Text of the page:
$$ {{\begin{aligned} \mathbf{G}\{ \bar{\boldsymbol{\Phi}} \} =\left(\begin{array}{ccccc} \phi_{1}^{H}\phi_{1} & \phi_{1}^{H}\phi_{3} & \phi_{1}^{H}\phi_{2} & \ldots & \phi_{1}^{H}\phi_{n} \\ \phi_{3}^{H}\phi_{1} & \phi_{3}^{H}\phi_{3} & \phi_{3}^{H}\phi_{2} & \ldots & \phi_{3}^{H}\phi_{n} \\ \phi_{2}^{H}\phi_{1} & \phi_{2}^{H}\phi_{3} & \phi_{2}^{H}\phi_{2} & \ldots & \phi_{2}^{H}\phi_{n} \\ \ldots & \ldots & \ldots & \ddots & \ldots \\ \phi_{n}^{H}\phi_{1} & \phi_{n}^{H}\phi_{3} & \phi_{n}^{H}\phi_{2} & \ldots & \phi_{n}^{H}\phi_{n} \end{array}\right). \end{aligned}}} $$
(10)

Consequently, \(\mu \{ \bar {\boldsymbol {\Phi }} \} = \max _{i\neq j, 1 \leq i,j \leq n} |\phi _{i}^{H} \phi _{j}| = \mu \{ \boldsymbol {\Phi }\}\) which indicates the equality of both mutual coherence. Therefore, the permutation of measurement matrix columns will not effect the mutual coherence value.

Considering Theorem 1, one can deduce that instead of calculating μ{Ψ}, it is enough to calculate μ{Φ} since Ψ is the column-wise permutation of Φ. According to Eq. (4), we can represent Φ as
$$ {{\begin{aligned} \boldsymbol{\Phi} =\left(\begin{array}{cccc} \boldsymbol{\Gamma} & \mathbf{0} & \ldots & \mathbf{0} \\ \mathbf{0} & \boldsymbol{\Gamma} & \ldots & \mathbf{0} \\ \ldots & \ldots & \ddots & \ldots \\ \mathbf{0} & \mathbf{0} & \ldots & \boldsymbol{\Gamma} \end{array}\right) \end{aligned}}} $$
(11)
where
$$ {{\begin{aligned} \boldsymbol{\Gamma} = \left(\begin{array}{cccc} \beta\mathbf{X}_{1}\mathbf{F}_{1}^{2L-1} & \beta\mathbf{X}_{2}\mathbf{F}_{2}^{2L-1} & \ldots & \beta\mathbf{X}_{N_{\mathbb{S}}}\mathbf{F}_{N_{\mathbb{S}}}^{2L-1} \end{array}\right) \end{aligned}}} $$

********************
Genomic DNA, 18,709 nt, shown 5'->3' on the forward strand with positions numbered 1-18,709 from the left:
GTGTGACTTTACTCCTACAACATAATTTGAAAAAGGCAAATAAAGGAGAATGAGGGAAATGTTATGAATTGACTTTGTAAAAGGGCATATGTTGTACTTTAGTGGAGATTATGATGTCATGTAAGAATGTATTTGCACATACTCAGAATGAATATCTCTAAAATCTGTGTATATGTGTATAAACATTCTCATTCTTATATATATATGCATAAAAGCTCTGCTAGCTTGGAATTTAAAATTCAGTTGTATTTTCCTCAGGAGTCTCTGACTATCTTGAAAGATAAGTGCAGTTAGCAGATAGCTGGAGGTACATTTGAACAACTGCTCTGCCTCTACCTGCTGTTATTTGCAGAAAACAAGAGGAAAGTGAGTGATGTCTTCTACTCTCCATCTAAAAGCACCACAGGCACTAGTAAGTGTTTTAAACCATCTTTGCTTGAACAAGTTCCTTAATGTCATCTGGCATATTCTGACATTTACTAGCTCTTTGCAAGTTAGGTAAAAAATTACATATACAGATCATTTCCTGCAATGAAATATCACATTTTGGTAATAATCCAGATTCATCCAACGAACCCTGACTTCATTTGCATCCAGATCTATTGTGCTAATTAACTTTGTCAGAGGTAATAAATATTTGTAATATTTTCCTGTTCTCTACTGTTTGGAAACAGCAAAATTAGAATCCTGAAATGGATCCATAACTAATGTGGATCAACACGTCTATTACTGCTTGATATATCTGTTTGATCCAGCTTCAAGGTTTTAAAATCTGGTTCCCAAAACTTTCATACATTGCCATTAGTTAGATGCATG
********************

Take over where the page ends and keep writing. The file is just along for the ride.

(12)
is \(N_{P} \times N_{\mathbb {S}}(2L-1)\) complex matrix with \(\boldsymbol {\Gamma }_{i} = \beta \mathbf {X}_{i}\mathbf {F}_{i}^{2L-1}\) for \(i = 1,2, \ldots, N_{\mathbb {S}}\) as the sub-matrices. Moreover, we consider 2L−1 columns of Γ i as γi,j for j=1,2,…,2L−1. Hence, Γ i =[γi,1,γi,2,…,γi,2L−1]. In order to calculate the mutual coherence of Φ, we should consider its Gram matrix G{Φ}=Φ H Φ. Accordingly, using Eqs. (11) and (12), we can formulate it as in Eq. (13) where 0 is (2L−1) × (2L−1) zero matrix.
$$ {\begin{aligned} \mathbf{G}\{\boldsymbol{\Phi}\} =\left(\begin{array}{lllllllll} \boldsymbol{\Gamma}_{1}^{H}\boldsymbol{\Gamma}_{1} & \ldots & \boldsymbol{\Gamma}_{1}^{H}\boldsymbol{\Gamma}_{N_{\mathbb{S}}} & \mathbf{0} & \ldots & & \ldots & \ldots & \mathbf{0} \\ \mathbf{0} & \ldots & \mathbf{0} & \boldsymbol{\Gamma}_{1}^{H}\boldsymbol{\Gamma}_{1} & \ldots & \boldsymbol{\Gamma}_{1}^{H}\boldsymbol{\Gamma}_{N_{\mathbb{S}}} & \mathbf{0} & \ldots & \mathbf{0}\\ \ldots & \ldots & \ldots & \ldots & \ddots & \ddots & \ddots & \ddots & \ldots \\ \mathbf{0} & \ldots & \ldots & \ldots & \ldots & \mathbf{0} & \boldsymbol{\Gamma}_{1}^{H}\boldsymbol{\Gamma}_{1} & \ldots & \boldsymbol{\Gamma}_{1}^{H}\boldsymbol{\Gamma}_{N_{\mathbb{S}}} \end{array}\right) \in \mathbb{C}^{N_{\mathbb{D}}N_{\mathbb{S}}(2L-1)\times N_{\mathbb{D}}N_{\mathbb{S}}(2L-1)} \end{aligned}} $$
(13)
Therefore, the mutual coherence of measurement matrix in DCS-based channel estimation for MIMO-OFDM system consists of mutual coherence of different SISO-OFDM systems two by two. Consequently, we can consider the mutual coherence using measurement matrix Ψ or calculating the following:
$$ \mu\{ \boldsymbol{\Psi} \} = \max_{1 \leq i,j \leq N_{\mathbb{S}}} \mu\{ \boldsymbol{\Gamma}_{i},\boldsymbol{\Gamma}_{j} \} $$
(14)

where μ{Γ i ,Γ i }=μ{Γ i } and μ{Γ i ,Γ j } is the largest off-diagonal absolute value of \( \boldsymbol {\Gamma }_{i}^{H} \boldsymbol {\Gamma }_{j}\). Hence, in order to calculate the mutual coherence of the MIMO-OFDM mutual coherence, it is sufficient to calculate all the available SISO-OFDM pairs and consider the largest value as the mutual coherence.

Another important consideration is the orthogonality of the pilot sequences for each of the transmit antennas. In fact, to omit the interference of the different pilot sequences, we generate orthogonal pilot sequences and then transmit zero subcarriers in the other antennas’ pilot subcarriers. Consequently, in creating different pilot sequences, we should consider orthogonality of the pilot sequences. The pilot allocation for a N=16 subcarrier MIMO-OFDM system utilizing orthogonal pilot placement and \(N_{\mathbb {S}} = 2\) transmit antennas depicted in Fig. 2. In the following, we would consider algorithms to design pilot sequences.